Westover Metropolitan Airport
|Westover Metropolitan Airport|
|IATA: CEF – ICAO: KCEF – FAA LID: CEF|
|Owner||Westover Metropolitan Corporation|
|Elevation AMSL||241 ft / 73 m|
Westover Metropolitan Airport (IATA: CEF, ICAO: KCEF, FAA LID: CEF) is a civilian airport located in the Massachusetts communities of Chicopee, Granby, and Ludlow, near the cities of Springfield and Holyoke, Massachusetts. The complex is considered intermodal because it borders the Massachusetts Turnpike and is accessible by several industrial rail spurs. It was named for General Oscar Westover, commanding officer of the Army Air Corps in the 1930s.
The Westover complex is composed of the civilian airport and the Westover Air Reserve Base. The core aviation facilities at Westover are owned by the Department of Defense while nearly a 100 acres (400,000 m2) are under private ownership. The mile-long runways are shared-use and provide significant separation between the two components.
Westover Field was created by a war-readiness appropriation signed by president Franklin D. Roosevelt in 1939. It became the largest military air facility in the Northeast during the course of World War II. The post-war Berlin Airlift was based in large part at Westover. It was renamed Westover Air Force Base after that agency's creation and became instrumental in waging the Cold War. The Eighth Air Force and its 99th Bombardment Wing were headquartered at Westover in order to provide range and support to nuclear bombers. As a former Strategic Air Command (SAC) B-52 and KC-135 base, this military center was one of the Soviet Union's top targets during the Cold War. The SAC constructed a secret underground bunker several miles away in Hadley, Massachusetts to coordinate Westover's operations during a nuclear war. The command post was linked to the main base by buried cables and microwave antennae. The U-2 spy plane film that set off the Cuban Missile Crisis was developed at Westover. It was a base of operations for the Air Force in both the Korean War and the Vietnam War. Bombing and cargo missions in Vietnam were made directly from Westover. Eight fully armed nuclear bombers stood ready in Christmas tree formation to scramble if a conflict broke out with the Soviet Union.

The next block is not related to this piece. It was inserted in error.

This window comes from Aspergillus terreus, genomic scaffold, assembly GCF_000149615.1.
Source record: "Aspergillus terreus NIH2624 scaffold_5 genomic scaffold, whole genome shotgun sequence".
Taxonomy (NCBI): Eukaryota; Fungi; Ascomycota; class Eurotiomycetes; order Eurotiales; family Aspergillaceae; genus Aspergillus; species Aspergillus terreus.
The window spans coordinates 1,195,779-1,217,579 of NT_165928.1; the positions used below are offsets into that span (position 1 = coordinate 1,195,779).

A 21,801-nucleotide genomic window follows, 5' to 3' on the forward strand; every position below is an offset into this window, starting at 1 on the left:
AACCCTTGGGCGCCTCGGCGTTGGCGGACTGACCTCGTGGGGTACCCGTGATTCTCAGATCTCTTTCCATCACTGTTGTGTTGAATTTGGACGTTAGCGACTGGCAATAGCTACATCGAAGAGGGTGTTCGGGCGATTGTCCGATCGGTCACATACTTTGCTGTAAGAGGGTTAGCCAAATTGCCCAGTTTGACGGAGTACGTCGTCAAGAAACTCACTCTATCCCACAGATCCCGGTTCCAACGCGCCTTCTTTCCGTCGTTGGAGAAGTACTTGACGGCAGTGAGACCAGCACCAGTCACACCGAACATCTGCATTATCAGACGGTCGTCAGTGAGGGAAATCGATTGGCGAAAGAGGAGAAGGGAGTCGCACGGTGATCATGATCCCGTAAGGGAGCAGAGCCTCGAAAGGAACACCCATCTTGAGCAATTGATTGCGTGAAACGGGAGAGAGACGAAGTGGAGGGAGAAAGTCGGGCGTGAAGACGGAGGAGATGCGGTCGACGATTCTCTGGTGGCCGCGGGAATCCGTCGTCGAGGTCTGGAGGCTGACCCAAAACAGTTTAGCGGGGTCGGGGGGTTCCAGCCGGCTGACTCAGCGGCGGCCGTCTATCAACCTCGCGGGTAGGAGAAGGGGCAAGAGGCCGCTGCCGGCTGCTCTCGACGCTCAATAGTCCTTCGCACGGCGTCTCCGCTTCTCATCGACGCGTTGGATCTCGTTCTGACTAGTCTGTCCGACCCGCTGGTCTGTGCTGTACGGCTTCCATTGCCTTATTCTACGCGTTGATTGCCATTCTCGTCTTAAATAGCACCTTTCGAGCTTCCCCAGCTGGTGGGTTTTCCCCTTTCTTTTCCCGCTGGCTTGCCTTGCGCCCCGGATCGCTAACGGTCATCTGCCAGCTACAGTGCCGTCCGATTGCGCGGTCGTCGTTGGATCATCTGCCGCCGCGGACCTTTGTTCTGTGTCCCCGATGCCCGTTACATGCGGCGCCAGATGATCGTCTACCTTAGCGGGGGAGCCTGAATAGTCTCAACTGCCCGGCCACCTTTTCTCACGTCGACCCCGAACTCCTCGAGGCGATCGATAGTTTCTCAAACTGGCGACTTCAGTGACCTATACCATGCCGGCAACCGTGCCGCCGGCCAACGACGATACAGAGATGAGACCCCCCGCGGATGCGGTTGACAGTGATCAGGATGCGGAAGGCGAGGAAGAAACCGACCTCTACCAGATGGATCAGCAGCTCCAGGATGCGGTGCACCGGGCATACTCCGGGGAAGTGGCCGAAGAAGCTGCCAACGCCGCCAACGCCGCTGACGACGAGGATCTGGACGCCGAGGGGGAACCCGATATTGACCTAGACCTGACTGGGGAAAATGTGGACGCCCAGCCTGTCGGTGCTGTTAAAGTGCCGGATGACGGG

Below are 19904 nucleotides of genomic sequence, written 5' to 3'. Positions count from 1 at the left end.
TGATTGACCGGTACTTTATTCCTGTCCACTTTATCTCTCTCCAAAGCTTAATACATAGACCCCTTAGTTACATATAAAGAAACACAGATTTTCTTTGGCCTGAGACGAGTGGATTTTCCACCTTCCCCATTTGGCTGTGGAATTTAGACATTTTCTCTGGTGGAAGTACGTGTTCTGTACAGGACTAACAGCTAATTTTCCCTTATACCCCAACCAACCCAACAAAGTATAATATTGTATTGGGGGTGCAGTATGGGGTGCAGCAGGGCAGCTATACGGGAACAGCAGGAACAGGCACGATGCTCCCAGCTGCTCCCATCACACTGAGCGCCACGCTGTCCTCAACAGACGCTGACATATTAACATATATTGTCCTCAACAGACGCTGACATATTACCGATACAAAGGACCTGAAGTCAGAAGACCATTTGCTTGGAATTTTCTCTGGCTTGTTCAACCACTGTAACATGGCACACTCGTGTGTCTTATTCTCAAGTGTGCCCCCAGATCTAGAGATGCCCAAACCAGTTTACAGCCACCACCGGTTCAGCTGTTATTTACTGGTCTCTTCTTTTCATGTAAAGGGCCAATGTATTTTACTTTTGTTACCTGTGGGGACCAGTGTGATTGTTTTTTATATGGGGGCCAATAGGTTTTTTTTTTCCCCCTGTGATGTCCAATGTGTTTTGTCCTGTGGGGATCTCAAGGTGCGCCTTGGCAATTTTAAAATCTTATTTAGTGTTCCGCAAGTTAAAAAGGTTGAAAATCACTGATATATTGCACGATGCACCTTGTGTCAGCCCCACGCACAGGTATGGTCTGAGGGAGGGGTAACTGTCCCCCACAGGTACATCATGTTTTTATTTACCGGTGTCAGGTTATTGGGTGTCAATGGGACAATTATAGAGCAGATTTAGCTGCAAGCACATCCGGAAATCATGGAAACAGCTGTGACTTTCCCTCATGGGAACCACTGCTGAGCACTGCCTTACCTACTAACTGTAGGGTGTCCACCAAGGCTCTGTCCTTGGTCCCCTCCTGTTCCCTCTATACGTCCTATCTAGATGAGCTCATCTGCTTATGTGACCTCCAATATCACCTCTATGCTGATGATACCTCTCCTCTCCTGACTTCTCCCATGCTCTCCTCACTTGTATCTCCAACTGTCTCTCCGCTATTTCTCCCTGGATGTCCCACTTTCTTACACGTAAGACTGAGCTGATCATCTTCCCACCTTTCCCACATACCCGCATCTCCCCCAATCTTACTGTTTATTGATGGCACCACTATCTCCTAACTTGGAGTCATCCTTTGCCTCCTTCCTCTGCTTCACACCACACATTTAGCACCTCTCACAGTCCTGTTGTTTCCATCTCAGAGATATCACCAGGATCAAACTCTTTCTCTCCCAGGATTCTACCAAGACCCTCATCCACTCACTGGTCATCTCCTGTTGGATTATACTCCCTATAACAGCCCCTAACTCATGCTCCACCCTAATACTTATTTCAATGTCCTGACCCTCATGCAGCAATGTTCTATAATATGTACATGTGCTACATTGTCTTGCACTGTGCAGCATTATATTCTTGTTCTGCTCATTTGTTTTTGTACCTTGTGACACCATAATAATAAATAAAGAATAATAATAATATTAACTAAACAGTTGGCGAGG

In 1974, as the last Vietnam War veterans stepped onto Westover's tarmac, the base was turned over to the Air Force Reserve. The decision followed four years after the Eighth Air Force was moved from Westover by President Richard Nixon.
The local government credits Westover with spurring development of the Memorial Drive corridor, including several planned hotels and a high-end retail plaza.
Westover Metropolitan Airport is the civilian component of the complex. It is owned and managed by the non-profit Westover Metropolitan Corporation, established in 1974 to develop property surplused by the General Services Administration. An area of 91 acres (370,000 m2) of the property has been operated since that time as a public use, regional civilian airport. The United States Air Force extends military-grade air traffic control and firefighting/rescue services to civilian users.
Airlines and destinations
Westover Metropolitan Airport contains a full-service passenger terminal, including Transportation Security Administration security facilities. The facility was built in 1989 in order to host several commuter airlines and closed in April 2008 with the collapse of Skybus Airlines.
- Long-term and short-term parking is available.
- Parking shuttles and hotel shuttles are provided at no cost.
Facility upgrades were paid for by Massachusetts taxpayers, but since the collapse of Skybus the passenger terminal has been empty. The airport is currently looking to receive new commercial service from a new airline.
Facilities and aircraft
The Westover complex covers an area of 2,500 acres (10 km²) which contains two runways: 5/23: measuring 11,597 x 301 ft (3,535 x 92 m) and 15/33 measuring 7,082 x 150 ft (2,159 x 46 m). A new Air Traffic Control tower was constructed in 2002 and the old tower was demolished.
According to FAA records for the 12-month period ending September 26, 1994, the airport had 38,137 aircraft operations, an average of 104 per day: 81% military, 18% general aviation and 1% air taxi. There were 46 aircraft based at this airport: 35% military, 50% single engine, 9% multi-engine, 2% jet aircraft, 2% helicopters and 2% ultralight.
General aviation services are provided by Metro Air Services.
- Westover Metropolitan Airport (official site)
- (PDF), effective December 8, 2016
- Resources for this airport: